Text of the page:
Arnold Schwarzenegger and his crack Special Forces unit are sent into the South American jungle to rescue the occupants of a downed helicopter, only to find themselves the target of an unseen adversary who starts to pick them off one by one.
Schwarzenegger was at a crossroads when he made this film; up until this point he was known as the Terminator but let’s face it, playing a robot isn’t usually the stepping stone to international superstardom. The rest of his CV consisted of films like Raw Deal, Commando and Red Sonja; not exactly the stuff of legend. It can be argued that Predator was the film that set him on his way to becoming Governor Schwarzenegger rather Steven Seagal II.
It’s a perfect blend of Gung Ho action, tongue in cheek macho posturing and sci-fi invention. The first part of the film is actually typical of his early work, populated by the usual 1980’s suspects such as Bill Duke, Sonny Landham and fellow Governor Jesse Ventura who were all stalwarts of the bone-headed action movies of the time. It contains amusingly dumb lines (“I ain’t got time to bleed!”) and corny male bonding but it’s just the right side of post modern; but what elevated it above the crowd was most definitely the alien. The concept of a monster movie where the monster actually has a mind of its own and the technology to match, and hunts human beings for sport rather than lunch is works brilliantly. The cloaking device also meant that it could dispense with the cliched dark corridors and stalk our heroes in broad daylight without being seen. It still could’ve been trash in the wrong hands, but John McTiernan always had a flair for unpretentious action flicks and his slick, energetic direction sets the mayhem off perfectly.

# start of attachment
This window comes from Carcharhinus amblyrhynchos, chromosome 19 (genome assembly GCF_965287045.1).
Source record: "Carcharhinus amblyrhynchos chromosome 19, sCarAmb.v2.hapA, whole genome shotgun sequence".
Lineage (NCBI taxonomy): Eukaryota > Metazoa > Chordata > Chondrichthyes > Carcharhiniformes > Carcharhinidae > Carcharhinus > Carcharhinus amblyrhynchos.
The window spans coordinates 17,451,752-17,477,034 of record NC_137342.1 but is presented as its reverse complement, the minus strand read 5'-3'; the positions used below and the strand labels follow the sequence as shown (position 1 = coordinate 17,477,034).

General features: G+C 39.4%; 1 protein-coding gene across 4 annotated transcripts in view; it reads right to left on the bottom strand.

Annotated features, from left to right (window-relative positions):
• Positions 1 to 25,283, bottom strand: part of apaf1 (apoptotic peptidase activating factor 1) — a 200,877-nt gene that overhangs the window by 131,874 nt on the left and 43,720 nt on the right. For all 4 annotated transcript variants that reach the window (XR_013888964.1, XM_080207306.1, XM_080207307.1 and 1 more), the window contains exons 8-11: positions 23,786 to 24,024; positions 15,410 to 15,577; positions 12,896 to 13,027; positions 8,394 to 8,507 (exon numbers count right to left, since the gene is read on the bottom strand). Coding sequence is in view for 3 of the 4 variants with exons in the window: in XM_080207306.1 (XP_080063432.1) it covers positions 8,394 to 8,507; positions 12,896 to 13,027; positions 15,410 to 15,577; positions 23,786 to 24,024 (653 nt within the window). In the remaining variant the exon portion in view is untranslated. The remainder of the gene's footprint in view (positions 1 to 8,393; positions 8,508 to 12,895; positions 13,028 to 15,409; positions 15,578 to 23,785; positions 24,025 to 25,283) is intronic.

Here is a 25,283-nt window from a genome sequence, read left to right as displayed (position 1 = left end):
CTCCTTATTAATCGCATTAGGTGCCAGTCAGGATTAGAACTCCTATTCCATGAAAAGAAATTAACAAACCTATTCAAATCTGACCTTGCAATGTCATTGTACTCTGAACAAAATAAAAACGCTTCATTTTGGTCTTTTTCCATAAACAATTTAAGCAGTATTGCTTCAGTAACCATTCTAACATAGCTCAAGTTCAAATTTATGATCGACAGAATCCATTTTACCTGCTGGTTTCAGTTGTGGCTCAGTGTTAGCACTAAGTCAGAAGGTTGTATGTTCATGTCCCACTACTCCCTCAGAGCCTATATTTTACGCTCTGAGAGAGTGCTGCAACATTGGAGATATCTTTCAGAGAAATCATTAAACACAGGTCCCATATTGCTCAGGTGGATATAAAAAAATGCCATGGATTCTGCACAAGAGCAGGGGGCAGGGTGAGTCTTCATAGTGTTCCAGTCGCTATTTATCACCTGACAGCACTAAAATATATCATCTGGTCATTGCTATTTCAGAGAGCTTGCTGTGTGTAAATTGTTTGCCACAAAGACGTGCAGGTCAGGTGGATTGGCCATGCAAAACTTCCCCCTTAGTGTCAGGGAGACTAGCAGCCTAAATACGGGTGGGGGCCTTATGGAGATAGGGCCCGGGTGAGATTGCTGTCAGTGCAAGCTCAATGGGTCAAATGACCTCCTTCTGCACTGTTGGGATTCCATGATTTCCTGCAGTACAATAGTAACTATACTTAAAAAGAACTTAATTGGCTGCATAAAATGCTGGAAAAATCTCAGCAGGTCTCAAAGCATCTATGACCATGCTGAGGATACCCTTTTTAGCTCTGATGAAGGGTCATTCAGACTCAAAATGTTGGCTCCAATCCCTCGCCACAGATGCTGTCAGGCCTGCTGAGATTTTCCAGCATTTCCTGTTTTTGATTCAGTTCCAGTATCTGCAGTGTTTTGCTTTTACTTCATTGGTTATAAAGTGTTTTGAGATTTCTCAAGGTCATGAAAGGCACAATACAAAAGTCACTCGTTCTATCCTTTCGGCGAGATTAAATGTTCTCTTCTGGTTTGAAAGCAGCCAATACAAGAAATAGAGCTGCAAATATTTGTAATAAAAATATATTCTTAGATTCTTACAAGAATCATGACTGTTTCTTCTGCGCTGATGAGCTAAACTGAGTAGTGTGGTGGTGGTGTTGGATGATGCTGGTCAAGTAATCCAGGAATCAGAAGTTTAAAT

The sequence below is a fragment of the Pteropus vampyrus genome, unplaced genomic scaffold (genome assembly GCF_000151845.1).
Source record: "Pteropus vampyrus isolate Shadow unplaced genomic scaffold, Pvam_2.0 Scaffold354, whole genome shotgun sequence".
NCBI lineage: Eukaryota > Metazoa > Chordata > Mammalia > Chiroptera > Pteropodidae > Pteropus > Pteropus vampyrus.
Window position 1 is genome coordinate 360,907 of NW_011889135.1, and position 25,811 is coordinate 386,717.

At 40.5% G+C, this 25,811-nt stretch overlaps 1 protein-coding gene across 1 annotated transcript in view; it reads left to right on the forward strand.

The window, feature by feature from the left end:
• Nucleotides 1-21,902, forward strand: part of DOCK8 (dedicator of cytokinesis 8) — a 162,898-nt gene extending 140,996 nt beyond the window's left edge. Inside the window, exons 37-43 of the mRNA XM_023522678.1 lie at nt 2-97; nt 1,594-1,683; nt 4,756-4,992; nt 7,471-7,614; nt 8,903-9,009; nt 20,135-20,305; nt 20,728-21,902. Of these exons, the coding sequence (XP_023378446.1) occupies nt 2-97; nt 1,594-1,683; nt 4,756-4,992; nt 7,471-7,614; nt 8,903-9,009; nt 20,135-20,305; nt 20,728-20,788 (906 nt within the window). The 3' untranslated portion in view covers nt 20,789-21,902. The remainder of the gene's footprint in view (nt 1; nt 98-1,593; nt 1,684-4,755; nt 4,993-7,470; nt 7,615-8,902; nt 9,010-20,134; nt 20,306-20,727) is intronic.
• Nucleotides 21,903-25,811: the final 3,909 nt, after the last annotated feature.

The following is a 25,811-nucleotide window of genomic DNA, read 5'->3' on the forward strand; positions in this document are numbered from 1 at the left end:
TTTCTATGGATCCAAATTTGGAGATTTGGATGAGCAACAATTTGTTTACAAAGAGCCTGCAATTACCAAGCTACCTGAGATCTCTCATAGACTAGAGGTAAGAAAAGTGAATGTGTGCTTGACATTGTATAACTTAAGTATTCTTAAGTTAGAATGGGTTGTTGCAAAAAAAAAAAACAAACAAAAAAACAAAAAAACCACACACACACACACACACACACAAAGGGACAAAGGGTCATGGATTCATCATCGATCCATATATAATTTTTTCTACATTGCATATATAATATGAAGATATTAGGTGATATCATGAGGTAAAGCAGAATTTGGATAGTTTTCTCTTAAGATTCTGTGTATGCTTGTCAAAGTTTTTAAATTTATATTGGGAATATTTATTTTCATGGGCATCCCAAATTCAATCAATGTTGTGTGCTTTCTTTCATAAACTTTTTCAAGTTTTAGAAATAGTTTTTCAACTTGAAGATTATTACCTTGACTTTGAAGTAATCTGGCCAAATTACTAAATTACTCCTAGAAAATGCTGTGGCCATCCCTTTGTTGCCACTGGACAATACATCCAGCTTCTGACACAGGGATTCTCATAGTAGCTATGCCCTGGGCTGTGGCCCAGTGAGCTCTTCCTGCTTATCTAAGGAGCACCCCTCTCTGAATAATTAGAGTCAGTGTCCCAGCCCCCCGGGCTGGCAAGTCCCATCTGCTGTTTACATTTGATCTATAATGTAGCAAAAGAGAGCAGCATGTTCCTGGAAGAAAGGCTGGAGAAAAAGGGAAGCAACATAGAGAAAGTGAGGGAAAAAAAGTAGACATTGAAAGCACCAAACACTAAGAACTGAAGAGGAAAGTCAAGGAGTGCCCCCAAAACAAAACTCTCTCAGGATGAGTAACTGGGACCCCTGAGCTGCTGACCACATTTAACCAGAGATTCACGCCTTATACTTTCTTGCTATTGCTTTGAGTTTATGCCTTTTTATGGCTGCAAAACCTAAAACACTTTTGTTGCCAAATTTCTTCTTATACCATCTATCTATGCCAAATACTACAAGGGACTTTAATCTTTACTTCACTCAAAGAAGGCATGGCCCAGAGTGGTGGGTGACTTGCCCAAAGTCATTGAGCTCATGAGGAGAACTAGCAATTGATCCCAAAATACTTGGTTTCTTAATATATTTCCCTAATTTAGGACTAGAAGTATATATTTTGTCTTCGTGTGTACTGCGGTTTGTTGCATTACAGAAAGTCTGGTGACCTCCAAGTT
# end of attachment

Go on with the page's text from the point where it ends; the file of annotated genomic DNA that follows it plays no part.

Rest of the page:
All we need now is Apollo Creed to be elected President and we can thank Predator for most of the American political system as we know it.